The Speed of Sports Cars

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91

Sir,

In the January 1962 issue of MOTOR SPORT you reviewed “The History of the World’s Sports-Cars,” by Richard Hough. It has since been my pleasure to read this fine book, one of the most interesting parts of which is the “potted specification” section. Here Mr. Hough not only gives indisputable data such as wheelbase, cylinder dimensions, etc., but also the top speed and other performance figures for some cars. Truly he sticks his neck out, even though he covers himself by saving,’ “Performance figures … have been compiled from contemporary road-test figures . . . and are usually the means of several figures available.”

Some surprising comparisons can be made, for instance, the top-speeds quoted for some models are given below :-

Whilst agreeing that top speed is not the sole criterion by which one judges a sports car, the above are sports cars, and all have, to some degree, the characteristics which give sporty motoring. It is surprising, therefore, to see that the car boasting the highest top-speed in the above list is the little J2 M.G. Not only is it faster than some of its larger contemporaries, but also it is faster than some much more recent cars. J2 owners must be bucked to think that their under £100 car is basically faster than, say, Riley Imps and M.P.H.s, for which one might have to pay anything between £300 And £400. Another seemingly strange comparison is :-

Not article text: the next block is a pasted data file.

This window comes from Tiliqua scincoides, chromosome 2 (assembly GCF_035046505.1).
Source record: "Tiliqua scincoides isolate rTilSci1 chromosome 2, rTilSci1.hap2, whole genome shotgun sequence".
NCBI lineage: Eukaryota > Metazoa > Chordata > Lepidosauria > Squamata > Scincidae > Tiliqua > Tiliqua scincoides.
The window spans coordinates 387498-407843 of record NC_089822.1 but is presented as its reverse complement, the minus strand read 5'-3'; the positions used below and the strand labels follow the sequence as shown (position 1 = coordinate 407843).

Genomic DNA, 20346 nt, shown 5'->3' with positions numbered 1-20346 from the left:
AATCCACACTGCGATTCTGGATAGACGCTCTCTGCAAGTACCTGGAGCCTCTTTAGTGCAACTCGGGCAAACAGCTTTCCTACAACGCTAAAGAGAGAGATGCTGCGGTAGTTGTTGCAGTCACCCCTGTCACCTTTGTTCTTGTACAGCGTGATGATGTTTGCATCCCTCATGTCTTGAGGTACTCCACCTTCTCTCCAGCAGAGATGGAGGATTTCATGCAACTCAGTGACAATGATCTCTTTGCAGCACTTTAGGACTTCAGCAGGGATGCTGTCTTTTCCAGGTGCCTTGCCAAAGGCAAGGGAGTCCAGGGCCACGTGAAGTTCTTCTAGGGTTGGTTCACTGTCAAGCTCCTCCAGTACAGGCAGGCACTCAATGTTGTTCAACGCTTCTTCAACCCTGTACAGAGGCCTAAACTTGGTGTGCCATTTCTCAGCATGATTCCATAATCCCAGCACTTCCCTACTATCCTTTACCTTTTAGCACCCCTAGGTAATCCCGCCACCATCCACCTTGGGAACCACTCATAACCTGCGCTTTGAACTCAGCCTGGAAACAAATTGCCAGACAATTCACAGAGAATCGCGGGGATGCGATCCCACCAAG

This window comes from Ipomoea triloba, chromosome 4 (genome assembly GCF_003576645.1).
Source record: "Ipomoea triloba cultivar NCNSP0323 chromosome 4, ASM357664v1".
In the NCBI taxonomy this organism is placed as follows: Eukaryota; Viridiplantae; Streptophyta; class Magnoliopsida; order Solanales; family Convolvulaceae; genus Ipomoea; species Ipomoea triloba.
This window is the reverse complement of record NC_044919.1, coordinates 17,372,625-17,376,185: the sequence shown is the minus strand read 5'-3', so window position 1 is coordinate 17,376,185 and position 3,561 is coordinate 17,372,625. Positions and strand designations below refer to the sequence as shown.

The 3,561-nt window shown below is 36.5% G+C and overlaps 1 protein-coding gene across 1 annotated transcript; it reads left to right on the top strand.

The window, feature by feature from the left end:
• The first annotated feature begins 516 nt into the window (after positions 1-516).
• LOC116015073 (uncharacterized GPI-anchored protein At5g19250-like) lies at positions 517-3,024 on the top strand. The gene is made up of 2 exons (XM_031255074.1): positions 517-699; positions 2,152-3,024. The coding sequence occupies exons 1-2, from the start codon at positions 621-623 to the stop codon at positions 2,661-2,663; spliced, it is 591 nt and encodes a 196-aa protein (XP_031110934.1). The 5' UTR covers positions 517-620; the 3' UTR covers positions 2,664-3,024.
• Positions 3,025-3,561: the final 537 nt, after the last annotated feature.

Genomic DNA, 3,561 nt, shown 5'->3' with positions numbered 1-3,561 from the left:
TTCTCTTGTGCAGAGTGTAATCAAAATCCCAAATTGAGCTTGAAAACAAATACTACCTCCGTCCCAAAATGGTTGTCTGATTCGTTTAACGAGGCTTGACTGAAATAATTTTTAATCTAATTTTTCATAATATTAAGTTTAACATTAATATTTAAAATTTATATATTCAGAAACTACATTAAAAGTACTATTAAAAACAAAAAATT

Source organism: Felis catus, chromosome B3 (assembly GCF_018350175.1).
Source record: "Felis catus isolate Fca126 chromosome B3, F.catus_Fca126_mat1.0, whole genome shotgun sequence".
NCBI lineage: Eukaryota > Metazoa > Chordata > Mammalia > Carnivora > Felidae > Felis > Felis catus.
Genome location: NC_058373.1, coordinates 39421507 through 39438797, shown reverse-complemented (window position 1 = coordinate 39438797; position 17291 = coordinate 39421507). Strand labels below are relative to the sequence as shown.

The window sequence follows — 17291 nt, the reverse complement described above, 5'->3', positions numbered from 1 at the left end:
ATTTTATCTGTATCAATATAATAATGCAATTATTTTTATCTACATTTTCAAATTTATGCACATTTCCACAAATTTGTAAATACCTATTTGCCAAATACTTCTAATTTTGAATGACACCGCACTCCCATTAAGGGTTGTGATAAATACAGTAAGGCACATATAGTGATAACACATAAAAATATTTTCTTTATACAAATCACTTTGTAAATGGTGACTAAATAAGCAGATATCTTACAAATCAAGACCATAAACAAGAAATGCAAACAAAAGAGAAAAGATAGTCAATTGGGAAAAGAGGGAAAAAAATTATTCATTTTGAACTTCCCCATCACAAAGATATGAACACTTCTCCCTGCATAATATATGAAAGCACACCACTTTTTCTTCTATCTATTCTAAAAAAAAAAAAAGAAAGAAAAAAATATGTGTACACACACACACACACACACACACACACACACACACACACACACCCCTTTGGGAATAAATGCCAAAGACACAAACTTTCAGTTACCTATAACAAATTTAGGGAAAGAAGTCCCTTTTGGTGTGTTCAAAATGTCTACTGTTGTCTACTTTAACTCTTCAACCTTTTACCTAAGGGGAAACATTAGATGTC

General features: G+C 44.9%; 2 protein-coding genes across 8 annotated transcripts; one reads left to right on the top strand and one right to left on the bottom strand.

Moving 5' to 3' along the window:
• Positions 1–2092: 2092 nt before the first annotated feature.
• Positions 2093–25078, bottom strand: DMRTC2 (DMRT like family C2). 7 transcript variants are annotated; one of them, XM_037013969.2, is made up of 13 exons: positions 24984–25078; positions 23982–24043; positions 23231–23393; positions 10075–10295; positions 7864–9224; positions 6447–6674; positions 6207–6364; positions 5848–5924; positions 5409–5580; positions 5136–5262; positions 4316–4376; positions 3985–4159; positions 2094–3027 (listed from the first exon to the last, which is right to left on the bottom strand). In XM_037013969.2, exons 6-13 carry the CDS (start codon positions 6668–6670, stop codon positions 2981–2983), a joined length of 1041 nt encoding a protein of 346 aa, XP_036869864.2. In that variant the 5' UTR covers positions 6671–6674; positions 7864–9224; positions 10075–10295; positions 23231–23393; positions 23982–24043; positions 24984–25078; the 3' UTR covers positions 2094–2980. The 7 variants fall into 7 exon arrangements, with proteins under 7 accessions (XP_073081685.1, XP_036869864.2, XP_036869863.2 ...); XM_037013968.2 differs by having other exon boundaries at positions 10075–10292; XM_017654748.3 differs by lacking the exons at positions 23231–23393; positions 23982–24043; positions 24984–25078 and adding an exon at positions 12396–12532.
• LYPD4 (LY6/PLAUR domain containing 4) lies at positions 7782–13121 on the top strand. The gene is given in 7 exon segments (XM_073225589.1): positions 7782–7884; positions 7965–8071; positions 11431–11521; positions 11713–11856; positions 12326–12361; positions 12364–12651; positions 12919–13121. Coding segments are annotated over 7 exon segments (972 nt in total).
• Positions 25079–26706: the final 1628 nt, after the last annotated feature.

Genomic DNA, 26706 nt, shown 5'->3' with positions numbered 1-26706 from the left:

Clearly power did not grow on trees in the ‘thirties as it seems to do for some of the tuning shops today.

Also, the quoted power of the 1949 747-c.c. Crosley Hotshot is 26 b.h.p. at 6,500 r.p.m. Bearing in mind the speed which some of these little cars could attain and the fact that M.G. obtained 44 b.h.p. from an unblown 750 in 1932, this really does not seem to be very much.

But to return to the main theme of this letter, did any readers own a J2 M.G. When new ? If so, did it really do an honest 83 m.p.h. ? And why is it that something like a Riley Imp., which is not really any better than the J2, sells for three or four times the price ? Is it simply because one is classified by the V.S.C.C. as a p.v.t., and therefore has snob value ? Or is it ? And why does one qualify as a p.v.t., and not the other ?

M. B. HAWKE.

Bath.